Jean Watsons Caring Theory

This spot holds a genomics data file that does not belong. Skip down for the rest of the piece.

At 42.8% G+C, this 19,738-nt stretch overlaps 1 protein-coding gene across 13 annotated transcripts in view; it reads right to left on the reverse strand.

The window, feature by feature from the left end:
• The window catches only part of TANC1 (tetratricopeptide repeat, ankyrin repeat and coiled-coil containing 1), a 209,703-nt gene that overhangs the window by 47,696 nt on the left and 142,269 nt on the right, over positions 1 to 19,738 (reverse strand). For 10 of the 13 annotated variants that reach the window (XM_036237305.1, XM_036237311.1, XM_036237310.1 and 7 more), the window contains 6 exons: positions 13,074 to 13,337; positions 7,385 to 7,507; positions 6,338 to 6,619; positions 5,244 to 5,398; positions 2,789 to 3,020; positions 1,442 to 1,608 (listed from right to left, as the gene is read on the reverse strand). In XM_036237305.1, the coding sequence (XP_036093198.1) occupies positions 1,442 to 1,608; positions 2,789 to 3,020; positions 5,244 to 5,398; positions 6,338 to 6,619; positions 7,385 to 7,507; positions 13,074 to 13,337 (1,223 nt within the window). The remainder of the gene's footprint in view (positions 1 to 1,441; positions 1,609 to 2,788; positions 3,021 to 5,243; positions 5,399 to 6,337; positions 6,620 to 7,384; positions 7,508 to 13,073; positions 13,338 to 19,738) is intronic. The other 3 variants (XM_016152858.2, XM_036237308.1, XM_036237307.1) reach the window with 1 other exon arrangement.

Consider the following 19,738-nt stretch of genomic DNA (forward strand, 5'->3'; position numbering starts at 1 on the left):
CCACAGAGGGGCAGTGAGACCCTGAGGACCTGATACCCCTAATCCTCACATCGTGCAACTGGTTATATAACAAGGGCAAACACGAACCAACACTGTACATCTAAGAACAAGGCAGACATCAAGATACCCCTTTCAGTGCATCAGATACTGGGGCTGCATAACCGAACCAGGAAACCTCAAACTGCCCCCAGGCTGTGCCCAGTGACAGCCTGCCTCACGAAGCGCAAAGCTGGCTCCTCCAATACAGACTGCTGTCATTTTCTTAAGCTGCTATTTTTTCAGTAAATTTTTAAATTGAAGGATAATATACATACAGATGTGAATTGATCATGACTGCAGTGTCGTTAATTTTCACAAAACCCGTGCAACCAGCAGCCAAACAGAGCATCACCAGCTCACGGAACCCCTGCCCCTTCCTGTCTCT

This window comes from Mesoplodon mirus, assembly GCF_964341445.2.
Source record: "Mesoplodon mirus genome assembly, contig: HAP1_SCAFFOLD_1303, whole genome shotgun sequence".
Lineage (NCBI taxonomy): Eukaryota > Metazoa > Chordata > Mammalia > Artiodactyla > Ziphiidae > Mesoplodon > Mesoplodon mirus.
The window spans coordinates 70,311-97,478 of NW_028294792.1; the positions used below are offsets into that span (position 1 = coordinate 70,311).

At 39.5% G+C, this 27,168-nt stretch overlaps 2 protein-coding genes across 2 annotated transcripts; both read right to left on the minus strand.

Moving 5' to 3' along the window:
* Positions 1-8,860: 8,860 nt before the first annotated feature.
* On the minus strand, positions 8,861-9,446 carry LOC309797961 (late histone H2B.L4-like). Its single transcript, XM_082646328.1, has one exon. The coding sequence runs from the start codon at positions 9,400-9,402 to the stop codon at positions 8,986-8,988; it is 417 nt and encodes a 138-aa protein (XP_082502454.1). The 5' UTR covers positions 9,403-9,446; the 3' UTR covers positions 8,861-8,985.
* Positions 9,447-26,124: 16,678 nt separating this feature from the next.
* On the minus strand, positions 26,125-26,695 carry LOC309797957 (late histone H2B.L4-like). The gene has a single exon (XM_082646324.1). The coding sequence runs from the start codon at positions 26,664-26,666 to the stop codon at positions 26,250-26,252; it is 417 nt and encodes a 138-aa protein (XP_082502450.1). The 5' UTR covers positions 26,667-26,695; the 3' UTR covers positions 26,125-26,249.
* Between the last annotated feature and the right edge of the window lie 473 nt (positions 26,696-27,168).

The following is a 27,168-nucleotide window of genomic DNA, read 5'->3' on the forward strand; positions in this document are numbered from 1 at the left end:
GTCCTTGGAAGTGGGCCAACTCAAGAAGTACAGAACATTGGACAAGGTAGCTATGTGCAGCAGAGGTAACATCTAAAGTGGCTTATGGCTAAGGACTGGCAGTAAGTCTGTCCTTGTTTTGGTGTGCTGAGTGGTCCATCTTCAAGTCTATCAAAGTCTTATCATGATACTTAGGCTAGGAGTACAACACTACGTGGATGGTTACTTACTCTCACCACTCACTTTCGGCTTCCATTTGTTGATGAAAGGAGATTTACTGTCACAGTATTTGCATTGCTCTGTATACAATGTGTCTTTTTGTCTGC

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The theory of human caring started in 1975 and continues to evolve. Jean Watson is a widely published author and recipient of several awards and honors. She “holds the only endowed chair in caring science in the United States. For this reason, Watson explains, she felt obligated to explore the development of nursing as a caring science” (Davidhizar, 2005, p. 314). Her research is in the area of human caring and loss. She published her theory in 1988. She believed a liberal arts background was imperative to developing humanistic philosophies. Watson believes nursing is an art and a science. Watson believed human caring and nursing is more than a routine job. Nursing is a profession involving caring, compassion, spirituality, growth knowledge, and learning. Nursing is a profession with huge responsibilities. Human caring is not a product that can be bought or sold. Given the health crises today, it is essential to reverse the non-caring trend within the health system, (Watson, 2009). An approach other than focusing on external issues are needed. A value-based approach is necessary to maintain the dignity and respect of the nursing profession (Watson, 2009). Watson’s caring theory addresses the relationship of the human spirit and values. Her theory considers both the individual and the caregiver. Watson’s theory discusses the relationship of self and professional expectations in the field of nursing. Nursing embraces the service of caring and healing as well as defining ones values and knowledge. Nurses are held to ethical standards and responsibilities (“Nursing Theories, 2010). Jean Watson was unique in the way she expressed human caring. Her theory is founded on a humanistic approach to caring programs and experiences. Her concept shows a relationship or connection between the patient and nurse. Watson encourages nurses to remain caring regardless of the high demands on nurses. Nurses are caring for more complex patients, and they are experiencing greater workloads. She also believes that individuals and their community are interconnected. Jean Watson uses literature-based and spiritual-based investigations in her research. Her caring theory use the metaphysical, philosophical, ethical, and historical research to accurately and effectively investigate cases (Watson Caring Institiue, 2009). These values of caring provide gratification to the professional nurse. Watson believes that providing caring values is essential to the health of the nurse as a person as well as providing meaning to the nursing profession. The major elements of Watson’s human caring theory are the carative factors, the transpersonal caring moment, and the caring moment or caring occasion. The carative factors developed in 1979 was a guide used in the framework of nursing (“Nursing Theory, 2010). Jean Watson’s carative factors comprise 10 elements. These elements involve the humanistic-altruistic system of value, faith-hope, sensitivity to self and others, helping and trusting, the human care relationship, expression of positive and negative feelings, creative problem-solving and caring process, transpersonal teaching and learning, the supportive, protective, and or corrective mental, physical, societal, and spiritual environment, human needs assistance, and the existential-phenomenological-spiritual forces (“Nursing Theories,” 2010). With the evolution of Watson’s theory and carative factors, the concept of clinical caritas were developed. The caritas brought a higher dimension to her caring process. The caritas involve the concept of spiritual caring. The clinical caritas are the practice of loving kindness, being genuinely present and enabling the beliefs of the individual and the caregiver, the cultivation of one’s own spiritual practices showing sensitivity and compassion, developing and sustaining a helping, trusting, and caring relationship, being present to and supportive of the...
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